We were secretly shopped by a reporter a few weeks ago evaluating the different gyms in Ann Arbor. The article came out in the Ann Arbor Observor City Guide.
Thank you for the evaluation and it is nice that we received an A+. When looking at the criteria for rating the various facilities, the question comes to mind: Is it the facility that creates tangible results or is it the training provided? The question inspired the following rant:
Too often, people use superficial means to judge the value or substance of a thing. As Americans, we judge success and failure based on appearance, we judge the value of something based on 20 second sound bites or what the latest hot training item is according to the glossy magazine. Our perspective on gyms and training is somewhat different. First, any training is better than no training. Second, people do not have unlimited time or budgets for training and finally a mode of training that keeps people consistent. Competition between "gyms” does not really exist. The real competition any "gym" has is with the couch, laziness and the "I will do it later" mind set.
In reality, gyms should be select on one primary criterion: Getting YOU what YOU want out of YOUR training. Too many people go to the gym with undefined motives, unspecific goals and as a result they get very little out of the training/gym membership. If the real goal of working out is “good health” or “fitness” then people should take the time to define what these terms mean to them. We can offer several definitions of good health and fitness but it really comes down to the person that looks in the mirror with you everyday and what their definition of good health and fitness is for you. Keep in mind that these definitions change at different stages of our lives.
Some people, let's call them twentysomething-year-olds are primarily interested in appearance, when we reach your 30s people are so often concerned with appearance but are beginning to think of long-term health versus just superficial needs. Once we're in our 40s, the toll of our career on health begins to show up with some of our peer group meeting untimely ends due to lifestyle and lack of attention to health long-term. The resulting change in perspective of to the gym changes from superficial to moving toward maintaining the running of the machine. The perspective shifts again with the milestone of 50 and a real looming horizon of retirement and quality-of-life issues that accompany nearly 30 years of sitting behind a desk. Then people retirement age and quality-of-life truly is the primary mission of any fitness program. At every stage there is a percentage of motivation that comes from appearance basic goals and a percentage that comes from what could be called real fitness goals. The percentage seems to inverse as time goes on and we age.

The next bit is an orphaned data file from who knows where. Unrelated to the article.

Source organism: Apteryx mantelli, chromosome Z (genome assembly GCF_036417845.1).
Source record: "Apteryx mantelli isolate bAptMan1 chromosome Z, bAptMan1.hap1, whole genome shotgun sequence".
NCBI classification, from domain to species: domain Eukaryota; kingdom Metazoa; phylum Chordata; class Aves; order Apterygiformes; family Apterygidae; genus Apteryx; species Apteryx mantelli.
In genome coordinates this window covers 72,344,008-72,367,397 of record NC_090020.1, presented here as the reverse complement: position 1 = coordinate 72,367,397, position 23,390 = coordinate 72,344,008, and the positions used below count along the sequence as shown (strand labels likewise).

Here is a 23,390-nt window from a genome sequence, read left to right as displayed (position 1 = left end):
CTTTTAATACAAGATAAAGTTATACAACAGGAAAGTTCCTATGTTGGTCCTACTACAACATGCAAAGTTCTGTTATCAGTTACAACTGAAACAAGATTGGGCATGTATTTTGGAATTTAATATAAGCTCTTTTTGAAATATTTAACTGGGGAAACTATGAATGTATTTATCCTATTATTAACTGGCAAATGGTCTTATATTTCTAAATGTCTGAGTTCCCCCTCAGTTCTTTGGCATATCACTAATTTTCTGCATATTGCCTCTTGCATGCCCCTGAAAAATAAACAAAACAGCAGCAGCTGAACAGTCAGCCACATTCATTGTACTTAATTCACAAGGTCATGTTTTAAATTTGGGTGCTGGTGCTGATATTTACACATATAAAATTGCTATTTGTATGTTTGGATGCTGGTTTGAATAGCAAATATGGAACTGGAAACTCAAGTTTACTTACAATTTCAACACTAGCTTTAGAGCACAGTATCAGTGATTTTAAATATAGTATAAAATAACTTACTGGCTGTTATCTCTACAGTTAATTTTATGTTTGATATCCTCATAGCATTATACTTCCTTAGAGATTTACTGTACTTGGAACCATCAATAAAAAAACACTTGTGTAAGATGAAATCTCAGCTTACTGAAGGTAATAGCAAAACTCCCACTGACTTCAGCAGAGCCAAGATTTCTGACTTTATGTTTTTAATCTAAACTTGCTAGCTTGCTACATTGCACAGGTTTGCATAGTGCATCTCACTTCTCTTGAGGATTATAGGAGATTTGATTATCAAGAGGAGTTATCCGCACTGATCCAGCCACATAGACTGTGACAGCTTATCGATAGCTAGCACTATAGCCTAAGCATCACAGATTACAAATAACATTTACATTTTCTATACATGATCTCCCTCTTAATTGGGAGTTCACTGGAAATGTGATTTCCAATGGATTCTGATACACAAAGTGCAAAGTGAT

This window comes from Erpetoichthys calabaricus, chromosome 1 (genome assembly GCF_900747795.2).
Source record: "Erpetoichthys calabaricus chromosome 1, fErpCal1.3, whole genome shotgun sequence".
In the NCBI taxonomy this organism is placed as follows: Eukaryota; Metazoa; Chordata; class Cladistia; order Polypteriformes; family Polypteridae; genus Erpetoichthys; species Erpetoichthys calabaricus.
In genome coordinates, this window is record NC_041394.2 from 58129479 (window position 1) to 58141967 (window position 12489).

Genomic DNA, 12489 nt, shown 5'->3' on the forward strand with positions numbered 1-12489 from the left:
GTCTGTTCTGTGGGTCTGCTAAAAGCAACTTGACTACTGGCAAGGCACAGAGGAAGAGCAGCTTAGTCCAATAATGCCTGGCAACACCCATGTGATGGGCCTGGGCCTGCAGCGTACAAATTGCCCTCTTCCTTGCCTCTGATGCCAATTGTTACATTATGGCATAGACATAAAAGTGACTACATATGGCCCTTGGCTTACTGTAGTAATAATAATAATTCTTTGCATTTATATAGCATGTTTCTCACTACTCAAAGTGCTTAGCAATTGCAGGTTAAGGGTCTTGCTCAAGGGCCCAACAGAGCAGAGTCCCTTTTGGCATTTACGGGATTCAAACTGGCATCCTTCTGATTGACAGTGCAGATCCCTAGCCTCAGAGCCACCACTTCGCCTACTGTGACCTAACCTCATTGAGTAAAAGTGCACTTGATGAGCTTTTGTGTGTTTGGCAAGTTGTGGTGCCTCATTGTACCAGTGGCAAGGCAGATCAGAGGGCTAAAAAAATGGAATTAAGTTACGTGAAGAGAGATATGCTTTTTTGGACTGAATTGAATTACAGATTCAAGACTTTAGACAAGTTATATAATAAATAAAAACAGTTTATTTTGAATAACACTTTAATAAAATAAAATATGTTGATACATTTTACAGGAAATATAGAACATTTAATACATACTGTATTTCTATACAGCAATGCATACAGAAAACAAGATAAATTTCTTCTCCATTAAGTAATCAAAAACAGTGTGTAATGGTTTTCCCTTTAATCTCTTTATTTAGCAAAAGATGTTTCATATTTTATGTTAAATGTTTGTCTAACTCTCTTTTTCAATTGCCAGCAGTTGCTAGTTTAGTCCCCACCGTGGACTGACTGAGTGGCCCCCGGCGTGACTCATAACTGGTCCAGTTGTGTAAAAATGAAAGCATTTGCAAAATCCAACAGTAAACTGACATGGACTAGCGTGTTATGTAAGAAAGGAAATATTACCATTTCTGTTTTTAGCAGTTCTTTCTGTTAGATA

It really comes down deciding what you want out of your training long term. Many people begin with the idea that they just want to get “in shape” or run a marathon or 10K or have some other specific fitness goal to help them reach wherever short-term benchmark they set for themselves. From our perspective any training that keeps people active, moving and keeps people strong is good. The amenities of a gym have less to do with a person success than does the training is provided there. Too many buying decisions are made by selling shiny mirrors, rows of equipment, or the size of their locker rooms or big screen TVs. None of these factors actually help people get in shape. People need to make a decision of what they're after and what they're willing to go through to get it.
The next real question is how do you measure your success? It reminds us of what used to be called S.M.A.R.T goals: Specific, measurable, attainable, realistic and timely. One of our clients is a high school science teacher who reminds us that things should be specific measurable repeatable and independently verifiable for it to be science. Let's take a look at those and combined them into a model that can work for the person who has a limited amount of time to devote to their training. The true gold standard is work capacity: The ability to do specific work in a specific time period. If someone runs a 10K the first time in two hours, spent some time training and they do it in an hour, their capacity work has increased dramatically. The more work you can do, the better your overall health and fitness. Fairly simple.
Price is often the only criteria people have when selecting a gym. It comes down to the special of the month or the discount for the one-year prepaid in full membership or some of our hocus-pocus that will help people sign on the dotted line and purchase a membership they will only use sporadically. In today's helter-skelter world of deadlines, meetings, kids going to various games or practices, and greater work for less pay in today's economy many consumers of fitness only usually have 3 to 4 hours a week they can truly devote to their training. The question changes from price and how much “fitness” you can cram into an hour and get the best results from.
There really is a lot to be said for the good happy happy joy joy feelings people have at the end of the training session. In reality, it is pretty difficult to consistently measure the feeling of well-being is a part of the training. We suggest people measure the actual performance results of training.
All gyms are expensive when you do not go. Get your ass off the couch and move.